And use the robots.txt Tester in Google Search Console. It’s a sandbox that enables you to test urls on your site. If you notice urls being blocked that shouldn’t be blocked, hunt down the directives causing the problems. You can edit the robots.txt file in GSC to test your changes (without impacting your actual robots.txt file).
2. Check For Google Analytics and/or Other Analytics Code
Before you and your client’s executive team check Google Analytics after the migration goes live, and have a heart attack, make sure you add the necessary analytics code to your new site. If not, you will see traffic drop off a cliff, when in fact, that’s not really happening. It’s a scary sight for sure.
And more importantly, you will lose visibility into how the migration is going. I continually check various sources of traffic over time after a migration goes live to ensure all pages are being handled properly. If you drop your tracking code, then you’ll be out of luck.
Quick Tip: Providing Analytics Air Cover
It’s not a bad idea to have multiple analytics packages running on a site. For example, I have some clients running both Google Analytics and Adobe Analytics on the same site. When a recent migration went live without GA tagging (by accident), we could check Adobe Analytics to see how the migration was going. It provided air cover as GA tracking was put in place.
3. Canonical URL Tag Errors
Rel canonical is a good example of a single line of code that can wreak havoc on your site SEO-wise. When the migration goes live, quickly check core page types on the site to ensure canonical url tags are set up properly. You can also quickly crawl a snapshot of the site to get a feel for how rel canonical is being handled in bulk. If not, you can destroy rankings and subsequent traffic to pages that were performing extremely well before the migration.
You can check my post about rel canonical problems to learn about the various issues that can be implemented by accident. For example, all canonicals pointing to a homepage, canonicals pointing to 404s, endless canonical loops, etc. A quick check of the canonical url tag after a crawl can save your SEO.
4. Meta Robots Tag Problems
Along the same lines, the meta robots tag could have a serious impact on your site if the wrong content values are used. For example, you could be noindexing important pages, or on the flip side, you could be opening up pages that shouldn’t be indexed.
Again, manual checks plus a snapshot crawl will give you a view at the meta robots tag across many pages. You can start to pick up patterns and make changes before serious damage can be done.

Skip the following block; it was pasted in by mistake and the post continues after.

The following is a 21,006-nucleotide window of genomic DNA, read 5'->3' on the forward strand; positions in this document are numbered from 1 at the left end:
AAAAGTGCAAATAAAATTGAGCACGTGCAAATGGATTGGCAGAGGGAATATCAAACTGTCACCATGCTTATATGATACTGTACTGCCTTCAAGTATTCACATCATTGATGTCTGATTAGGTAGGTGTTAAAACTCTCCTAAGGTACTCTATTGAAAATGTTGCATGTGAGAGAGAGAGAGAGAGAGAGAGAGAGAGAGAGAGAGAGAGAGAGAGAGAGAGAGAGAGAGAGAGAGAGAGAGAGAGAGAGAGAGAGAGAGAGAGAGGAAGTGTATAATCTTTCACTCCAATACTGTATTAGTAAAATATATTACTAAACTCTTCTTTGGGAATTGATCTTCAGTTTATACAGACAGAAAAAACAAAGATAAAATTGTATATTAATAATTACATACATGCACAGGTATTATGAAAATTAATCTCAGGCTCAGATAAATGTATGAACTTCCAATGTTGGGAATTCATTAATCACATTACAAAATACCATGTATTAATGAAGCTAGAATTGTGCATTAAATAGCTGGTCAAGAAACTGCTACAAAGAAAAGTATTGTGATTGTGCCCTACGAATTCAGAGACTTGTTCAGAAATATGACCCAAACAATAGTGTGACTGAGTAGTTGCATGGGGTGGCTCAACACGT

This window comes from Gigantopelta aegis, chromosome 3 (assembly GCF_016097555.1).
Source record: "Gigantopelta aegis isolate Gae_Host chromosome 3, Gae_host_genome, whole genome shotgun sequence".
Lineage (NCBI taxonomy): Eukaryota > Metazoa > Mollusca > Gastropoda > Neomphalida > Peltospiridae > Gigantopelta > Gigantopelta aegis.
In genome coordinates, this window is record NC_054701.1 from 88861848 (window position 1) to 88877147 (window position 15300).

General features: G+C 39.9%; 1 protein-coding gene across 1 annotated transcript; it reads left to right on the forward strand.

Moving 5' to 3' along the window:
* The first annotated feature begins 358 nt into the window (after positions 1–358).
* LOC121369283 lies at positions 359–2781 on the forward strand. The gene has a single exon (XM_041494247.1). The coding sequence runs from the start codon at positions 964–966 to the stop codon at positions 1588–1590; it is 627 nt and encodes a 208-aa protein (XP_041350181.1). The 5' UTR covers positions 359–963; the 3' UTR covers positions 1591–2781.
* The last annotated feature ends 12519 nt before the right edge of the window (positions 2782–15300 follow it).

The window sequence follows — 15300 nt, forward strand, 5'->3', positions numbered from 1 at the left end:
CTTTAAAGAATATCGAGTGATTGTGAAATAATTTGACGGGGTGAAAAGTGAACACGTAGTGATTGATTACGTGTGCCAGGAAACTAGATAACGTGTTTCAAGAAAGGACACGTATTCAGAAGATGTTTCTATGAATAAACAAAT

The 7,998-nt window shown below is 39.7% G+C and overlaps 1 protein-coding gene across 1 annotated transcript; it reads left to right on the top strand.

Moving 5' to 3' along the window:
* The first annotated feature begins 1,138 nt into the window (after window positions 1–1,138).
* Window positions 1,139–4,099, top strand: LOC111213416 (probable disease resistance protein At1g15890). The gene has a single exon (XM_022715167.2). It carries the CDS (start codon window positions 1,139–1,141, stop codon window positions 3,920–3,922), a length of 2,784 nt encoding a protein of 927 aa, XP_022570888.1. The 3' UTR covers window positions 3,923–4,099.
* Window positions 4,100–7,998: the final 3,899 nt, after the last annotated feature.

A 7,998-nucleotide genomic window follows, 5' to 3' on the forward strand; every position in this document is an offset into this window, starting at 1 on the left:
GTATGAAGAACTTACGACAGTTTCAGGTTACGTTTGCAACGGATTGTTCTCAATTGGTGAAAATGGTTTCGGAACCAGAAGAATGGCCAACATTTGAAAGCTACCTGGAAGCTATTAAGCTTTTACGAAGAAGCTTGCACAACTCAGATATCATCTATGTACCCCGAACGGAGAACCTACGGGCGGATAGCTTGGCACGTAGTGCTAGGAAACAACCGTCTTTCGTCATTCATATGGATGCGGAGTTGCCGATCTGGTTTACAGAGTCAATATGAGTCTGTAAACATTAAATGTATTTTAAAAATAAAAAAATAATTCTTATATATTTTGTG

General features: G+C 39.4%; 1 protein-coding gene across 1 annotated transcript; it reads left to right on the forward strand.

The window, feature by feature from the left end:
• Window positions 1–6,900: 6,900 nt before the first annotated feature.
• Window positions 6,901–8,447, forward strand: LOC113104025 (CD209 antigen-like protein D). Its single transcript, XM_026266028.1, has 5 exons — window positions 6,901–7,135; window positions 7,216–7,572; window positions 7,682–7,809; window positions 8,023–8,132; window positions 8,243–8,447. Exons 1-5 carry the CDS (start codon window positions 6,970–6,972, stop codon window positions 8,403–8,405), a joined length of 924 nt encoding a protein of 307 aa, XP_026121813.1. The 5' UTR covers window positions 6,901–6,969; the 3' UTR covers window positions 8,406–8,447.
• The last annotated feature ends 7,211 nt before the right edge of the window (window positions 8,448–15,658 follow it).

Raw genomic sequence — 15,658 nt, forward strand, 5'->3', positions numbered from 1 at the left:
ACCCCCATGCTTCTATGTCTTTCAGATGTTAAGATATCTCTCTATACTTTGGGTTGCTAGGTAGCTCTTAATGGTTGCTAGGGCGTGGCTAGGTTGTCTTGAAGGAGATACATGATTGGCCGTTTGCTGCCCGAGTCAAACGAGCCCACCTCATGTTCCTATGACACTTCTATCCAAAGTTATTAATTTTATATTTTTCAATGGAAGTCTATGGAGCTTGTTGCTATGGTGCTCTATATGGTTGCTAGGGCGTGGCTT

5. Mobile-friendly Test (MFT)
Since Google announced the mobile-friendly algorithm, many companies have taken the plunge and moved to a responsive design or mobile urls. So when you make a big change, like moving to a new CMS, you definitely want to check the mobile-friendliness of your new urls.
Unfortunately, you can’t run the mobile-friendly test on a staging server that requires authentication. You can definitely run others tests while in staging to ensure the site is mobile-friendly, which you should do. But remember Murphy’s Law… don’t trust that your staging urls are behaving the same way as your production urls. That’s why you should absolutely run Google’s official mobile-friendly test once the new site is live.
To begin, I recommend testing key urls by category. That would include your homepage, category urls, specific products or services, and other important types of pages on the site.
And then you can use a tool like Url Profiler to check mobile-friendliness in bulk. Import a list of urls on the new site and fire away. The resulting spreadsheet will provide details about mobile-friendliness. Then you can hunt down any problems and rectify them quickly.
6. Fetch and Render in GSC
To ensure Google can fetch the necessary resources to accurately render the page at hand, you should run important urls through fetch and render in Google Search Console. Similar to the mobile-friendly test, you cannot run fetch and render on a staging server that requires authentication. Therefore, you’ll need to test this out as soon as the site goes live.
7. Check XML Sitemaps
XML sitemaps are an important supplement to a traditional web crawl. Using sitemaps, you can feed both Google and Bing all of your canonical urls. After going live with a new CMS, you will have a list of new urls and old urls. In the short-term, you should submit both your old urls and your new ones via xml sitemaps. Continuing to submit your old urls for a short time will enable the engines to quickly find the 301 redirects to the new urls. That can quicken up the process of getting the new urls crawled and indexed.
Based on the migration, you will definitely want to check your new xml sitemaps to ensure they are being published accurately. First, you should check the sitemaps reporting in Google Search Console for both warnings and errors. If you see anything out of the ordinary, identify the problems and send to your developers ASAP. You want to nip problems in the bud.